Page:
Many individuals are unaware that if they require long-term care, such care is only covered by Medicare or other primary health insurance for a short time. For example, Medicare may cover up to 100 days of nursing home care so long as the patient needs skilled care. However, if that patient requires care beyond Medicare’s coverage limit, then without any long-term care insurance, that patient would be responsible for the full cost of his care. With many nursing homes charging more than $500.00 per day, such a cost is unaffordable for many. Thus, Medicaid is the only option available to them.
As Medicaid is a means-tested benefit, an applicant has the burden to prove that she is financially eligible. In New York, this requires submitting an application with supporting documentation to the applicant’s local department of social services. The rules governing Medicaid are complex, and quite often each county’s department of social services interprets these rules differently. Therefore, it behooves an applicant to retain the services of an elder law attorney to assist her with navigating the Medicaid minefield.
A person is not obliged to retain a lawyer to assist him with applying for Medicaid. Many professionals such as social workers can and do assist their clients accordingly. Many people are tempted to retain the services of a non-lawyer because they believe it will save them money, but only lawyers can give legal advice.
Attorneys will not only assist their clients in preparing their applications, they will also advise them on options to preserve all or a significant portion of their assets by reviewing their estate plans and advising them on any tax implications. Even though lawyers may charge a higher fee, lawyers will most likely save their clients money in the long term.
The following examples illustrate why it is almost always in an applicant’s best interest to retain the services of an experienced elder law attorney:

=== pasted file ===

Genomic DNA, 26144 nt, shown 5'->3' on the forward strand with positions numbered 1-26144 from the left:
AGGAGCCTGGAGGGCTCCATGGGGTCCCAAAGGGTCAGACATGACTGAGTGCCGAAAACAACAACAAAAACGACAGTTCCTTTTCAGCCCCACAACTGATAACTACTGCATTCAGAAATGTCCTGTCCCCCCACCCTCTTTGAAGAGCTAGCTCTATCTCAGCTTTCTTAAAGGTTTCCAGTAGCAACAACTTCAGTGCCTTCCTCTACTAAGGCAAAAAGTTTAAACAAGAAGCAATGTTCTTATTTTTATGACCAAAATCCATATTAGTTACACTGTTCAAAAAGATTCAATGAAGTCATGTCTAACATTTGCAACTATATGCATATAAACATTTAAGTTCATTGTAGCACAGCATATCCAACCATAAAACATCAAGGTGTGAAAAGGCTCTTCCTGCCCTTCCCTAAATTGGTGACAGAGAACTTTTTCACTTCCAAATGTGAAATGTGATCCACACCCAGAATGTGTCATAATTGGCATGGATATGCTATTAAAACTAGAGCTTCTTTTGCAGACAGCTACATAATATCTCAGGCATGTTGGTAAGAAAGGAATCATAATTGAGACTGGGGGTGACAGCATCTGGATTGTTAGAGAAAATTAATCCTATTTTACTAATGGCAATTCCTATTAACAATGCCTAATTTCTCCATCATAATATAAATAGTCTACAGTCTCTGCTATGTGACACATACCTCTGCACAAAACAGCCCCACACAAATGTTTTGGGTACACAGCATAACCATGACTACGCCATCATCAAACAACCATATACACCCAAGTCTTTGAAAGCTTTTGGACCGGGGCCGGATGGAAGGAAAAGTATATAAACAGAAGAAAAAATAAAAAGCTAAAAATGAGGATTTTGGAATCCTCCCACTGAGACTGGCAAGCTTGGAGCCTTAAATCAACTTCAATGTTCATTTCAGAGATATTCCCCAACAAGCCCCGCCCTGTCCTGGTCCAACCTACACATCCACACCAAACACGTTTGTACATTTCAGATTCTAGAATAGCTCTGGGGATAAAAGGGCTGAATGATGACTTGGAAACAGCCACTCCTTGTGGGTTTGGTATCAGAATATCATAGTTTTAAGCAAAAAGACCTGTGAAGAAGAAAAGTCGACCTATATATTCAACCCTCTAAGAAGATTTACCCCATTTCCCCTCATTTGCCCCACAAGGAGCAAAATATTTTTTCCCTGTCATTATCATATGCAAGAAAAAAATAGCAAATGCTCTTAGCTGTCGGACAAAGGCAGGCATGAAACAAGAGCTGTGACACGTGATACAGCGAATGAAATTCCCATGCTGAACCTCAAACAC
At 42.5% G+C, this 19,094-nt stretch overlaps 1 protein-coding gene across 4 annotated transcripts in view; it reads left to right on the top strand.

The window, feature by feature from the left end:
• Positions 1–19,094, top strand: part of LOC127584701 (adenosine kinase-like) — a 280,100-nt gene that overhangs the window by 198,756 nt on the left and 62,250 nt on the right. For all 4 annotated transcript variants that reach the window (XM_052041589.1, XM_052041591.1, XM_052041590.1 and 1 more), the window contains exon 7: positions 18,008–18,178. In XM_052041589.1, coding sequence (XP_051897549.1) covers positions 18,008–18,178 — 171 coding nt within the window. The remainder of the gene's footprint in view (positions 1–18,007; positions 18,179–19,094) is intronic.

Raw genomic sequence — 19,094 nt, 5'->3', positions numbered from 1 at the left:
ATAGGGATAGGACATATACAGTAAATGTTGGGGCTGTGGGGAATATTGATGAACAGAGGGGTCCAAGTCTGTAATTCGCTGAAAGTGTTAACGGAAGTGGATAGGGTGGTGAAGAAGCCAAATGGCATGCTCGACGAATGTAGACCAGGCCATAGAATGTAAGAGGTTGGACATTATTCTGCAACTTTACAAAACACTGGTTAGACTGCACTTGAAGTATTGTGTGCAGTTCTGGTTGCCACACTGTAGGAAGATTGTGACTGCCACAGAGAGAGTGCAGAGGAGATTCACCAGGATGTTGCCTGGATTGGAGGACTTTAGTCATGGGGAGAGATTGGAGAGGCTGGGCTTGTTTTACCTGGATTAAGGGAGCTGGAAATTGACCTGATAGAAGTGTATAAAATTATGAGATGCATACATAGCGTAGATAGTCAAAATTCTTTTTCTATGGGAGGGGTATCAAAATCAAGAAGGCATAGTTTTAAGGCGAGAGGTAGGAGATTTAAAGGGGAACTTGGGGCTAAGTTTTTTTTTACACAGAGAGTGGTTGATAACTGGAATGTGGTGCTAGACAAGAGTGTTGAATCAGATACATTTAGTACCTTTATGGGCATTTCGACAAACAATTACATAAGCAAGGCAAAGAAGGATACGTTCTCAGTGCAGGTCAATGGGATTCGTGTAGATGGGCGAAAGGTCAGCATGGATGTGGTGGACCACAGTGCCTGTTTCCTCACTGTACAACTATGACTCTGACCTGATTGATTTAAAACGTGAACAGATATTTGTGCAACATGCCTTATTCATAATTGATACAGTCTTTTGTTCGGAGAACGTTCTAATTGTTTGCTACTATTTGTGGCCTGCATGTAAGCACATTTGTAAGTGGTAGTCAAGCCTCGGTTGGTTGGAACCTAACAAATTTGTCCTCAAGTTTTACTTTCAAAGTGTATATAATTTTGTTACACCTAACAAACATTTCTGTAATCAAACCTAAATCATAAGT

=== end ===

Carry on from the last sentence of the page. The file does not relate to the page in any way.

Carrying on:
1. Judith had very few assets other than her home, and she needed to apply for Medicaid for home care. She hired a home care agency who told her that they would prepare her application at no charge. What the agency failed to do was advise Judith that, when she died, her home would pass through her probate estate. On her death, Medicaid filed a claim against Judith’s estate in order to recoup the money it had spent on her care. Once Medicaid’s claim was satisfied, there was almost nothing left for Judith’s children. An attorney could have advised Judith on how she could have protected her home so that it would pass to her children in accordance with her wishes.
2. Nancy was in her early 70s and in good health, but she was concerned she would need long-term care down the road. She heard that Medicaid might attach a lien to her home or make a claim against her estate. Nancy decided to transfer her home to her children hoping that, if she needed care, the “look-back” period would have passed and her home would be protected. However, when her children sold Nancy’s home after her death, they had to pay capital gains tax. An attorney could have advised Nancy as to how she could have transferred her home without her children incurring adverse tax consequences.
It is almost never too late to take steps to try to preserve your assets in the event you need long-term care. If you would like to learn more, it is advisable to speak to a knowledgeable elder law attorney.
Written by Ronald A. Fatoullah, Esq., Principal of Ronald Fatoullah & Associates, a New York law firm that concentrates in elder law, estate planning, Medicaid planning, guardianships, estate administration, trusts, wills, and real estate.